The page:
Synthesis of some quinazolinone derivatives using magnetic nanoparticles-supported tungstic acid as antimicrobial agents
- 13 Downloads
Quinazolinones are appealing materials because of their precious biological effects. In this study 10 new quinazolinone derivatives (4a–4j) were synthesized via an efficient three-component condensation reaction between anthranilic acid, acetic anhydride and different amines. This process was carried out for the first time in the presence of catalytic amount of magnetic nanoparticle supported tungstic acid, under solvent-free condition. The acidic catalyst can be easily reusing by an outward magnetic field after completion the reaction without any uncleanness. Chemical structures of the products were confirmed by spectroscopic methods such as: 1HNMR and 13CNMR, IR and elemental analysis. Antifungal and antibacterial activities were evaluated against different species of microorganisms including gram positive and gram negative bacteria as well as fungi. Broth microdilution method as recommended by clinical and laboratory standard institute was used for this purpose. The results show compounds 4h had the best antibacterial and antifungal activity against the examined bacteria and fungi. Compounds 4a–d and 4f also showed good activity against some species.
KeywordsQuinazolinone Synthesis Antimicrobial Antifungal
Financial assistance from the Shiraz University of Medical Sciences by way of grant number 94-01-36-9621 is gratefully acknowledged.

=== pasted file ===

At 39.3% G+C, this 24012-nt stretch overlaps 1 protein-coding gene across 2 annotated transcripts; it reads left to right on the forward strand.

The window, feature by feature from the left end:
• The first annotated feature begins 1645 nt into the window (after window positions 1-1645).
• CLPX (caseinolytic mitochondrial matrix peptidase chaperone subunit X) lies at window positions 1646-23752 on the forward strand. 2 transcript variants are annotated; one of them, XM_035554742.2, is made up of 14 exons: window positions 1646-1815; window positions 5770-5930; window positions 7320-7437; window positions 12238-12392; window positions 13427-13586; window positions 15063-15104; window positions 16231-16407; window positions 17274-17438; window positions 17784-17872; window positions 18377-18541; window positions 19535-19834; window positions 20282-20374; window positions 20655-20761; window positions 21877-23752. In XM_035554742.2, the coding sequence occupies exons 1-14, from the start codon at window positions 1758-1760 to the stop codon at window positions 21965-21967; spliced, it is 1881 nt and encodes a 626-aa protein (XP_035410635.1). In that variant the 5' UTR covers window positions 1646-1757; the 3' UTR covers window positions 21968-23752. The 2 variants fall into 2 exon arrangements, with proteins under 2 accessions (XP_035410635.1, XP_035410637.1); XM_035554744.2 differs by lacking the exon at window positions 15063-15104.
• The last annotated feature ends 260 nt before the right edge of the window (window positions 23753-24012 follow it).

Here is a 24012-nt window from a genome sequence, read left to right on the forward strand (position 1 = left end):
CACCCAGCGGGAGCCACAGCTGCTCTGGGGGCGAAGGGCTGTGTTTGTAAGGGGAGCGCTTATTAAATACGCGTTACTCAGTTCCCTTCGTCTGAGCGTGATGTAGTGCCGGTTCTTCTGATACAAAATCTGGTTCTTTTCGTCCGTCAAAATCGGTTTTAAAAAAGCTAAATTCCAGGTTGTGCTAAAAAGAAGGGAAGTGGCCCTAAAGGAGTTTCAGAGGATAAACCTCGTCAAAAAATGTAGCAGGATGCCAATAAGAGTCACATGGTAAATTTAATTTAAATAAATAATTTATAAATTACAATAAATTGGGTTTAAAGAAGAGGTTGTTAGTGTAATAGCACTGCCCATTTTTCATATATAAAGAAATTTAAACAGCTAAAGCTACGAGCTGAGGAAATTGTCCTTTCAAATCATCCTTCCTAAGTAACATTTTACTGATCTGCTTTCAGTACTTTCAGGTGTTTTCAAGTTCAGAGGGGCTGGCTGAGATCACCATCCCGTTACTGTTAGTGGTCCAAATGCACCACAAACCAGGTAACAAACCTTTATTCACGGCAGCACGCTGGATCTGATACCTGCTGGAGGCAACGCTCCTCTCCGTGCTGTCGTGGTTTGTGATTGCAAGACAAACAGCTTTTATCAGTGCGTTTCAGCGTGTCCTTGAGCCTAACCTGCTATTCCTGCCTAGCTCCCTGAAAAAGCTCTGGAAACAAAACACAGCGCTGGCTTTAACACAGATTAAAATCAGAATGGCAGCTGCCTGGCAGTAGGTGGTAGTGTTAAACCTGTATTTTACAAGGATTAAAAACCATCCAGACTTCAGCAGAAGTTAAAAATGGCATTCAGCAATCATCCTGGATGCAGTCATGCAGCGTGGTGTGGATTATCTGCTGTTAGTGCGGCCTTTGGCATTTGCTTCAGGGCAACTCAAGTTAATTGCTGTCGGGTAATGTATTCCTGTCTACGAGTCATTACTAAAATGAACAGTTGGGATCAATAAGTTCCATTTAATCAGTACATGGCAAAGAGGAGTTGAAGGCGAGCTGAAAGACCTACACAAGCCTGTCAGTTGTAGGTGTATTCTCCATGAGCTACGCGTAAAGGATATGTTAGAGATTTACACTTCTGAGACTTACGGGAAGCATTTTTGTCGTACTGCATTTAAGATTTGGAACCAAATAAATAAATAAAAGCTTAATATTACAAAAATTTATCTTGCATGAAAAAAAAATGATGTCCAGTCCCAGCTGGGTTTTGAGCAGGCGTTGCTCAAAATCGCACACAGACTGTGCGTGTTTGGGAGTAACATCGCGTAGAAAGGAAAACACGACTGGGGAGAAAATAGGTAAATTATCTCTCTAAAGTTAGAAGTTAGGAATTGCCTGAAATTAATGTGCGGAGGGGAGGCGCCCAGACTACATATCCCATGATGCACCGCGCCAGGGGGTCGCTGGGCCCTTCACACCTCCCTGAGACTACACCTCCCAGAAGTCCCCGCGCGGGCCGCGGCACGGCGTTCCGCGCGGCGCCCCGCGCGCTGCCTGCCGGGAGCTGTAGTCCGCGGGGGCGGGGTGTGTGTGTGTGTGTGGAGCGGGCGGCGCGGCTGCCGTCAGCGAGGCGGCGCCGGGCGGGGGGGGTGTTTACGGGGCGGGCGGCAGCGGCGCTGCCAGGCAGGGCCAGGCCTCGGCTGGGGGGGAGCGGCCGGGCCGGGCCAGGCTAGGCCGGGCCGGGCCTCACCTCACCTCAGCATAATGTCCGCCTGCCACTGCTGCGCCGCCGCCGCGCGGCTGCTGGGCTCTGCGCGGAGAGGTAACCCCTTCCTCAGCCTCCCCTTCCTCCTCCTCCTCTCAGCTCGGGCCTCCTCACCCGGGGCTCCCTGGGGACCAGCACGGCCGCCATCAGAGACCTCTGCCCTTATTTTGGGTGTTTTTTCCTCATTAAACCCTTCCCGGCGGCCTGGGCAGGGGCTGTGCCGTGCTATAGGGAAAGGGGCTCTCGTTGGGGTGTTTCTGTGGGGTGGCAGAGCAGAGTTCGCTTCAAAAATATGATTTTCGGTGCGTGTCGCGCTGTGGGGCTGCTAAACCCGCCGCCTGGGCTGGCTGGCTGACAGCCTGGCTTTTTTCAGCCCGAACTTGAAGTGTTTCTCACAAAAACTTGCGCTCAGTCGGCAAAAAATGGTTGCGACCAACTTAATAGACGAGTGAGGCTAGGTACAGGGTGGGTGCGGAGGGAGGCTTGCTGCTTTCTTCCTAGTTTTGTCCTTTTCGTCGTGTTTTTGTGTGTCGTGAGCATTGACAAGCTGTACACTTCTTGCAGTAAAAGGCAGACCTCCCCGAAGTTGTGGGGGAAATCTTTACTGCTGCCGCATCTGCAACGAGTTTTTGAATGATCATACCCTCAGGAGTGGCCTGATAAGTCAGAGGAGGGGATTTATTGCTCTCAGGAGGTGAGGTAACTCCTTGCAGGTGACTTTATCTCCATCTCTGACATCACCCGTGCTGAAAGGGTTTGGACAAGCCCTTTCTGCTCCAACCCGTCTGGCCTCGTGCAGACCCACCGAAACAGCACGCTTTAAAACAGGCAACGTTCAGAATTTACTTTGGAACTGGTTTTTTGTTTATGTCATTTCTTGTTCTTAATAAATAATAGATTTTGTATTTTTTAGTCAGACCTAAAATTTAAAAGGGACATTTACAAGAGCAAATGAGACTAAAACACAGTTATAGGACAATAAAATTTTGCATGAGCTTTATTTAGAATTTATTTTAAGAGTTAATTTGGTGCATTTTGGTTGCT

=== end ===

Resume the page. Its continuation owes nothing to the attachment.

- 7.P.V. Acharyulu, P. Dubey, P. Prasada Reddy, T. Suresh, Synthesis of new 4 (3H)-quinazolinone derivatives under solvent-free conditions using PEG-400. ARKIVOC 11(3), 104–111 (2008)Google Scholar
- 9.A. Amin, D. Mehta, S. Samarth, Biological Activity in the Quinazolone Series. Progress in Drug Research/Fortschritte der Arzneimittelforschung/Progrès des recherches pharmaceutiques (Springer, Berlin, 1970), pp. 218–268Google Scholar
- 16.E. Jafari, M.R. Khajouei, F. Hassanzadeh, G.H. Hakimelahi, G.A. Khodarahmi, Quinazolinone and quinazoline derivatives: recent structures with potent antimicrobial and cytotoxic activities. Res. Pharm. Sci. 11(1), 1 (2016)Google Scholar
- 17.T.P. Selvam, P.V. Kumar, Quinazoline marketed drugs. Res. Pharm. 1(1), 1–21 (2015)Google Scholar
- 20.G. Khodarahmi, E. Jafari, G. Hakimelahi, D. Abedi, M.R. Khajouei, F. Hassanzadeh, Synthesis of some new quinazolinone derivatives and evaluation of their antimicrobial activities. Iran. J. Pharm. Res. IJPR 11(3), 789 (2012)Google Scholar
- 25.H. Sharghi, M. Jokar, Al2O3/MeSO3H: a novel and recyclable catalyst for one-pot synthesis of 3, 4-dihydropyrimidinones or their sulfur derivatives in Biginelli condensation. Synth. Commun.®. 2009;39(6):958–979Google Scholar
- 33.National Committee for Clinical Laboratory S, Reference Methods for Broth Dilution Antifungal Susceptibility Testing of Yeast: Approved Standar (National Committee for Clinical Laboratory Standards, Wayne, 2002)Google Scholar
- 34.Standards NCfCL, Reference Methods for Broth Dilution Antifungal Susceptibility Testing of Yeast: Approved Standar (National Committee for Clinical Laboratory Standards, Wayne, 2002)Google Scholar
- 35.M.J. Ferraro, Methods for Dilution Antimicrobial Susceptibility Tests for Bacteria that Grow Aerobically (NCCLS, Wayne, 2000)Google Scholar
- 39.M. Farahi, B. Karami, S. Alipour, L.T. Moghadam, Silica tungstic acid as an efficient and reusable catalyst for the one-pot synthesis of 2-amino-4H-chromene derivatives. Acta Chim. Slov. 61, 94–99 (2014)Google Scholar